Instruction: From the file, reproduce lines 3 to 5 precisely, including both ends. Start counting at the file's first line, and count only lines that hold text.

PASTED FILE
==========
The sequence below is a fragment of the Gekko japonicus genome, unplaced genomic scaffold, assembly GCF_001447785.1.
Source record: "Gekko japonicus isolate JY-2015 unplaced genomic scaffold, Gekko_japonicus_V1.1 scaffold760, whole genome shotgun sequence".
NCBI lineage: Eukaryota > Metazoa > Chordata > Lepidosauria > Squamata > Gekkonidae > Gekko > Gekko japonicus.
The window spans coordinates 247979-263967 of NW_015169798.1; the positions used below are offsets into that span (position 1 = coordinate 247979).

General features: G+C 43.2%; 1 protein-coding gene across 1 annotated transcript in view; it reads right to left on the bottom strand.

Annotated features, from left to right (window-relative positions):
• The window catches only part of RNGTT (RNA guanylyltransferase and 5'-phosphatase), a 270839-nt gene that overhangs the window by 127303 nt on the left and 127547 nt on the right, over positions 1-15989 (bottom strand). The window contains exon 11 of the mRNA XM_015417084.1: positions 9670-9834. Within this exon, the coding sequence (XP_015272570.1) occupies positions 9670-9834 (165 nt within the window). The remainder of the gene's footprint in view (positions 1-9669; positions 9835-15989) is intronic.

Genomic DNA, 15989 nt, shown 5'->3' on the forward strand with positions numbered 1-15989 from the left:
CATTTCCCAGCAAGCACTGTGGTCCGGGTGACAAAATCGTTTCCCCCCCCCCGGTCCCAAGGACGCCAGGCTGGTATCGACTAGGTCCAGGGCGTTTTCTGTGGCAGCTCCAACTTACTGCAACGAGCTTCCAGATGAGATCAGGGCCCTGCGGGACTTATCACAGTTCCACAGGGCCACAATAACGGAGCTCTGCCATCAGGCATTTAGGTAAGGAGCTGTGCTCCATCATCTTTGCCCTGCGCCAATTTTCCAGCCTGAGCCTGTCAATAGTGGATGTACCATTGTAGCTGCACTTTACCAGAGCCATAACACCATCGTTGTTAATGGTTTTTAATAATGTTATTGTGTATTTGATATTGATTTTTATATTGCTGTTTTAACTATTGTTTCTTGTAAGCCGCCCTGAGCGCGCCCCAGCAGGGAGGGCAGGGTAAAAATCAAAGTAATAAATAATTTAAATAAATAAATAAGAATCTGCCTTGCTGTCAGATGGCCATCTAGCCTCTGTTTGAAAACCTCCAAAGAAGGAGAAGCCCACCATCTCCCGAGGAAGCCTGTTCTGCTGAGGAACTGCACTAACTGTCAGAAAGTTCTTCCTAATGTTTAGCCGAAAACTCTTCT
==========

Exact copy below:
NCBI lineage: Eukaryota > Metazoa > Chordata > Lepidosauria > Squamata > Gekkonidae > Gekko > Gekko japonicus.
The window spans coordinates 247979-263967 of NW_015169798.1; the positions used below are offsets into that span (position 1 = coordinate 247979).

General features: G+C 43.2%; 1 protein-coding gene across 1 annotated transcript in view; it reads right to left on the bottom strand.